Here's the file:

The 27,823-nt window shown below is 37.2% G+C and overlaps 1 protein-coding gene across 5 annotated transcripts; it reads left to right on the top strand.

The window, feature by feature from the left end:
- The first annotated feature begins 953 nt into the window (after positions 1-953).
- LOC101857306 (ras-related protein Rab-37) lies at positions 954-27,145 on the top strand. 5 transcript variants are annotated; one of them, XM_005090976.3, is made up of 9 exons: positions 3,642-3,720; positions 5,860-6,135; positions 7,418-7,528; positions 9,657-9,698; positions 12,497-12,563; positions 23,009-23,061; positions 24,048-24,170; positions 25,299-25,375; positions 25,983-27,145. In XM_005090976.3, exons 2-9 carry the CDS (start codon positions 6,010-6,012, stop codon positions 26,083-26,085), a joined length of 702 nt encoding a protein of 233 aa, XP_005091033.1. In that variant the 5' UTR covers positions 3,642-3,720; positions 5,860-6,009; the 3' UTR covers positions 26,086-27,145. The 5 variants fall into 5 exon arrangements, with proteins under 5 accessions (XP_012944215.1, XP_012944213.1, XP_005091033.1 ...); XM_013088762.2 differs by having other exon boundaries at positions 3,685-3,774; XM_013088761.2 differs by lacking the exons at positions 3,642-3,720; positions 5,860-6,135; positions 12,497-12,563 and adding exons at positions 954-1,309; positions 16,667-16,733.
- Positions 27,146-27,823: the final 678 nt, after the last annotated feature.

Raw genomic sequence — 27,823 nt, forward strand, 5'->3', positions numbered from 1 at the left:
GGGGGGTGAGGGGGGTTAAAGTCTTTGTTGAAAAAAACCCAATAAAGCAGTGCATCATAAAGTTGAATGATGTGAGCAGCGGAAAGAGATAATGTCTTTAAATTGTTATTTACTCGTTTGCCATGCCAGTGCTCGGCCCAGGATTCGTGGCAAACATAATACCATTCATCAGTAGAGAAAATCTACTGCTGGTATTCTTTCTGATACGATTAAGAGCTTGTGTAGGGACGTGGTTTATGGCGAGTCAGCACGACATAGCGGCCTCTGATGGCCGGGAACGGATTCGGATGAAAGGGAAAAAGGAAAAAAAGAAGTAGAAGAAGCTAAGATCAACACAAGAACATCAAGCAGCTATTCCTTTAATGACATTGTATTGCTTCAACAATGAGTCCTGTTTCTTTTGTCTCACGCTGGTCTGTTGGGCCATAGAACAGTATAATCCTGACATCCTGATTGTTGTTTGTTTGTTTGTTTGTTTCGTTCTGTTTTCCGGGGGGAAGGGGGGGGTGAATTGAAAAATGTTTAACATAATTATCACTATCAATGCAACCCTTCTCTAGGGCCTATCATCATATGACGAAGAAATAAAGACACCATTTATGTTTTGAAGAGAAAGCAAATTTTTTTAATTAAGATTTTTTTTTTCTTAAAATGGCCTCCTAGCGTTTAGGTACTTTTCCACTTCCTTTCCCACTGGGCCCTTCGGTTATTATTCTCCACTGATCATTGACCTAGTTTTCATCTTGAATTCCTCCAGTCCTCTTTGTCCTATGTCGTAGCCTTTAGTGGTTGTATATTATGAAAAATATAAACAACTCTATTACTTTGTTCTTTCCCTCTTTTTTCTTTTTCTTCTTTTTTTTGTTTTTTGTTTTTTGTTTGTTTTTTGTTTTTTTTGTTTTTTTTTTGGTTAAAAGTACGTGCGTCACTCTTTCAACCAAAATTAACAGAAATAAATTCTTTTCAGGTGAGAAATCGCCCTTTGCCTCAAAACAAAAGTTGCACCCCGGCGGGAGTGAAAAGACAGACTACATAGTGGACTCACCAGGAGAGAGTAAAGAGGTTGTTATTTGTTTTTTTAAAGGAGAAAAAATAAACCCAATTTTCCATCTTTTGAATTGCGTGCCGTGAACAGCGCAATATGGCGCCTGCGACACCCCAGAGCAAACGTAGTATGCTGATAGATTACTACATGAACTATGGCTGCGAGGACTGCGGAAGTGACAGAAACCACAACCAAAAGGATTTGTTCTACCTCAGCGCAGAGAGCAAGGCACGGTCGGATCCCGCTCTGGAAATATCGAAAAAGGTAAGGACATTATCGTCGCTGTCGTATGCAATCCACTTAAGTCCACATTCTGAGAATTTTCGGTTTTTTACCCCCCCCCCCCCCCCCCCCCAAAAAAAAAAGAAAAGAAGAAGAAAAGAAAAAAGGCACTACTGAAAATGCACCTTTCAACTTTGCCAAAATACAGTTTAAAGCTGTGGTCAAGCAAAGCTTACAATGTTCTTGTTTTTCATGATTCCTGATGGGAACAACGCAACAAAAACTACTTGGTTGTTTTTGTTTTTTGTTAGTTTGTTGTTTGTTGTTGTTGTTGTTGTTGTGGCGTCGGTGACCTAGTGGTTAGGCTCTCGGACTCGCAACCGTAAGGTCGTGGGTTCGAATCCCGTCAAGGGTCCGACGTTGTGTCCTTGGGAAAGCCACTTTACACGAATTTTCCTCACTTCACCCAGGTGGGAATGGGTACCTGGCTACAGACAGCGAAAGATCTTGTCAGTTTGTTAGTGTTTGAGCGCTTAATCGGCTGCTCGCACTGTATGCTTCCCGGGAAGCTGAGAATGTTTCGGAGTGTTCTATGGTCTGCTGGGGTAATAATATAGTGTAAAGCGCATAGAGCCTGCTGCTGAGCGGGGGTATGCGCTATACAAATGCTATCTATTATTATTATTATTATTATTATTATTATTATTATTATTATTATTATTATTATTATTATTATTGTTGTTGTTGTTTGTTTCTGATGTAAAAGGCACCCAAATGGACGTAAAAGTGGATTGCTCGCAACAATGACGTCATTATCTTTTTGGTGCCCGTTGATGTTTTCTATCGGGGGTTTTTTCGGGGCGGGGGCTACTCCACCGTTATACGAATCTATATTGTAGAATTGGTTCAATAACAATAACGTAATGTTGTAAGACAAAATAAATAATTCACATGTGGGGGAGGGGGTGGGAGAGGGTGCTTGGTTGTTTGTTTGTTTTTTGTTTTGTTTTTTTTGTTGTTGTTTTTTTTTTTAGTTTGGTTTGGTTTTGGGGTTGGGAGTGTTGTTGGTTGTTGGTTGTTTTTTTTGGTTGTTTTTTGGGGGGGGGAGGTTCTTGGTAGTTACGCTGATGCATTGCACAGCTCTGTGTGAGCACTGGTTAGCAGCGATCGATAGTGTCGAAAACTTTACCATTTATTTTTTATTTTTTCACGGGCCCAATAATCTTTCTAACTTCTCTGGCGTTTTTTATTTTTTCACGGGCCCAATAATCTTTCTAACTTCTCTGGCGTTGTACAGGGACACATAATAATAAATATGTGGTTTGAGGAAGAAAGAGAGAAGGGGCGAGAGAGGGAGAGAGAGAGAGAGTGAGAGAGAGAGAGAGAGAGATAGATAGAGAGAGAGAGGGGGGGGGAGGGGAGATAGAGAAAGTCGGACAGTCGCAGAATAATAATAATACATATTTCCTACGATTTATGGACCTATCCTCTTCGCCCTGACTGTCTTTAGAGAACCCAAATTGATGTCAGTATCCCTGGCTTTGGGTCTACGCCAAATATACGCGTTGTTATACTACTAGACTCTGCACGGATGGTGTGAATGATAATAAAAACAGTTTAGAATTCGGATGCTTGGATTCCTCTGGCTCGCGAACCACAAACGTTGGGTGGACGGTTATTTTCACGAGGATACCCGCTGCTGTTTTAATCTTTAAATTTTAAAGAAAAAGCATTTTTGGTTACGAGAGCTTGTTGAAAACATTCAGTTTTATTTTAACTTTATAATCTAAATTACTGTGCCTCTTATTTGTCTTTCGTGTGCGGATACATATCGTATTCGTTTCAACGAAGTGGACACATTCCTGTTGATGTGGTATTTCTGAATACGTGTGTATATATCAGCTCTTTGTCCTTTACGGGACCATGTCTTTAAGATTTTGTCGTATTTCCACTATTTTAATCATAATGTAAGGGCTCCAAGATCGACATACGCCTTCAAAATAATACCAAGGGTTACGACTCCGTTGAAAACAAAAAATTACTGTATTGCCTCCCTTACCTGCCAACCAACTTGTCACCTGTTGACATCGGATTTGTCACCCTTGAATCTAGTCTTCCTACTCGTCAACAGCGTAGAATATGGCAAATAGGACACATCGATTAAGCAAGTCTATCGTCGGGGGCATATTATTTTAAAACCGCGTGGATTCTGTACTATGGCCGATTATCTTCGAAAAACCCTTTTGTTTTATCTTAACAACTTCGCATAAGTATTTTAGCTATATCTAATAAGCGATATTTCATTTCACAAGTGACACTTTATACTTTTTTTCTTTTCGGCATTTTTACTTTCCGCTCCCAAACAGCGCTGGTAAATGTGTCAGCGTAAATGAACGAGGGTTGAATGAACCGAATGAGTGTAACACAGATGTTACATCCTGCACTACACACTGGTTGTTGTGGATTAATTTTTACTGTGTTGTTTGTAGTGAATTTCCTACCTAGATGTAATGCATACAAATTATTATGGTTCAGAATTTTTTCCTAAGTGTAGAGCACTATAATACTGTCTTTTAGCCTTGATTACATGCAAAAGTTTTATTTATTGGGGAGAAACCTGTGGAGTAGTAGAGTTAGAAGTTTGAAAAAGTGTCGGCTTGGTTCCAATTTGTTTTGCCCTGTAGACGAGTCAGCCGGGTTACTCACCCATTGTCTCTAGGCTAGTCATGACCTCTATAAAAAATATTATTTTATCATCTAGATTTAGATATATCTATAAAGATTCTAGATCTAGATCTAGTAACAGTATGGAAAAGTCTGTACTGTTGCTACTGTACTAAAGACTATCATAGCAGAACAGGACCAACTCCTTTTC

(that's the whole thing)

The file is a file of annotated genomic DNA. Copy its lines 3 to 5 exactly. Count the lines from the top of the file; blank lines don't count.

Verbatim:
- The first annotated feature begins 953 nt into the window (after positions 1-953).
- LOC101857306 (ras-related protein Rab-37) lies at positions 954-27,145 on the top strand. 5 transcript variants are annotated; one of them, XM_005090976.3, is made up of 9 exons: positions 3,642-3,720; positions 5,860-6,135; positions 7,418-7,528; positions 9,657-9,698; positions 12,497-12,563; positions 23,009-23,061; positions 24,048-24,170; positions 25,299-25,375; positions 25,983-27,145. In XM_005090976.3, exons 2-9 carry the CDS (start codon positions 6,010-6,012, stop codon positions 26,083-26,085), a joined length of 702 nt encoding a protein of 233 aa, XP_005091033.1. In that variant the 5' UTR covers positions 3,642-3,720; positions 5,860-6,009; the 3' UTR covers positions 26,086-27,145. The 5 variants fall into 5 exon arrangements, with proteins under 5 accessions (XP_012944215.1, XP_012944213.1, XP_005091033.1 ...); XM_013088762.2 differs by having other exon boundaries at positions 3,685-3,774; XM_013088761.2 differs by lacking the exons at positions 3,642-3,720; positions 5,860-6,135; positions 12,497-12,563 and adding exons at positions 954-1,309; positions 16,667-16,733.
- Positions 27,146-27,823: the final 678 nt, after the last annotated feature.